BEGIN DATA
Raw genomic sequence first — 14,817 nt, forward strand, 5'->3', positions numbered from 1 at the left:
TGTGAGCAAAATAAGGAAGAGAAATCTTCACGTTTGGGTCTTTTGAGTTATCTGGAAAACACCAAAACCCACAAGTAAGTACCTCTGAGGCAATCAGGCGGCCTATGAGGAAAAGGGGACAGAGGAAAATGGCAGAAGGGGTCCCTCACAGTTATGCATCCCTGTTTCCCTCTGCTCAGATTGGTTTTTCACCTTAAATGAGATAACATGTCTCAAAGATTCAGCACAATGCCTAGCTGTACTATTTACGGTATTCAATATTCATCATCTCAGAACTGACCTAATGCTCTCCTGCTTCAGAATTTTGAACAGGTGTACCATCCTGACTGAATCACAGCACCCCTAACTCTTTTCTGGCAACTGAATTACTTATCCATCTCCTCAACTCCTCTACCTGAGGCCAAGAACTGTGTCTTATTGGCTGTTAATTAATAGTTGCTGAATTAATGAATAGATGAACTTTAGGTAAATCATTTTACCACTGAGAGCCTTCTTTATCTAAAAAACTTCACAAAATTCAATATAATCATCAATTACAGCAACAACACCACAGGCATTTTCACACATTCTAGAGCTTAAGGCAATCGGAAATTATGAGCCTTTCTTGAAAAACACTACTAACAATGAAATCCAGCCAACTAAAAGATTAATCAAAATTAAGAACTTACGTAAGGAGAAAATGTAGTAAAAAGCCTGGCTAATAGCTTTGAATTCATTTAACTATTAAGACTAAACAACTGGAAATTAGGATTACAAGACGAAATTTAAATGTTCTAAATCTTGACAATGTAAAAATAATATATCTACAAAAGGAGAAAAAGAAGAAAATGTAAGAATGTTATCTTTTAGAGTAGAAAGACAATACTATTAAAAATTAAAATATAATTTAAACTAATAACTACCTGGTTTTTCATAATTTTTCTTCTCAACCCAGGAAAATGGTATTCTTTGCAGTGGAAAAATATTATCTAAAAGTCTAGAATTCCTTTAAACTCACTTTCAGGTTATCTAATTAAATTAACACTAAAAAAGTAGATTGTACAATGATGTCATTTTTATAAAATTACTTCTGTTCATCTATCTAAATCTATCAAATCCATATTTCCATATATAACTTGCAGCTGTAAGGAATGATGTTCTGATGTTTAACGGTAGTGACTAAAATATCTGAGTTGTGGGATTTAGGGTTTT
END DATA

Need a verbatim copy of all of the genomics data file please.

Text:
Raw genomic sequence first — 14,817 nt, forward strand, 5'->3', positions numbered from 1 at the left:
TGTGAGCAAAATAAGGAAGAGAAATCTTCACGTTTGGGTCTTTTGAGTTATCTGGAAAACACCAAAACCCACAAGTAAGTACCTCTGAGGCAATCAGGCGGCCTATGAGGAAAAGGGGACAGAGGAAAATGGCAGAAGGGGTCCCTCACAGTTATGCATCCCTGTTTCCCTCTGCTCAGATTGGTTTTTCACCTTAAATGAGATAACATGTCTCAAAGATTCAGCACAATGCCTAGCTGTACTATTTACGGTATTCAATATTCATCATCTCAGAACTGACCTAATGCTCTCCTGCTTCAGAATTTTGAACAGGTGTACCATCCTGACTGAATCACAGCACCCCTAACTCTTTTCTGGCAACTGAATTACTTATCCATCTCCTCAACTCCTCTACCTGAGGCCAAGAACTGTGTCTTATTGGCTGTTAATTAATAGTTGCTGAATTAATGAATAGATGAACTTTAGGTAAATCATTTTACCACTGAGAGCCTTCTTTATCTAAAAAACTTCACAAAATTCAATATAATCATCAATTACAGCAACAACACCACAGGCATTTTCACACATTCTAGAGCTTAAGGCAATCGGAAATTATGAGCCTTTCTTGAAAAACACTACTAACAATGAAATCCAGCCAACTAAAAGATTAATCAAAATTAAGAACTTACGTAAGGAGAAAATGTAGTAAAAAGCCTGGCTAATAGCTTTGAATTCATTTAACTATTAAGACTAAACAACTGGAAATTAGGATTACAAGACGAAATTTAAATGTTCTAAATCTTGACAATGTAAAAATAATATATCTACAAAAGGAGAAAAAGAAGAAAATGTAAGAATGTTATCTTTTAGAGTAGAAAGACAATACTATTAAAAATTAAAATATAATTTAAACTAATAACTACCTGGTTTTTCATAATTTTTCTTCTCAACCCAGGAAAATGGTATTCTTTGCAGTGGAAAAATATTATCTAAAAGTCTAGAATTCCTTTAAACTCACTTTCAGGTTATCTAATTAAATTAACACTAAAAAAGTAGATTGTACAATGATGTCATTTTTATAAAATTACTTCTGTTCATCTATCTAAATCTATCAAATCCATATTTCCATATATAACTTGCAGCTGTAAGGAATGATGTTCTGATGTTTAACGGTAGTGACTAAAATATCTGAGTTGTGGGATTTAGGGTTTT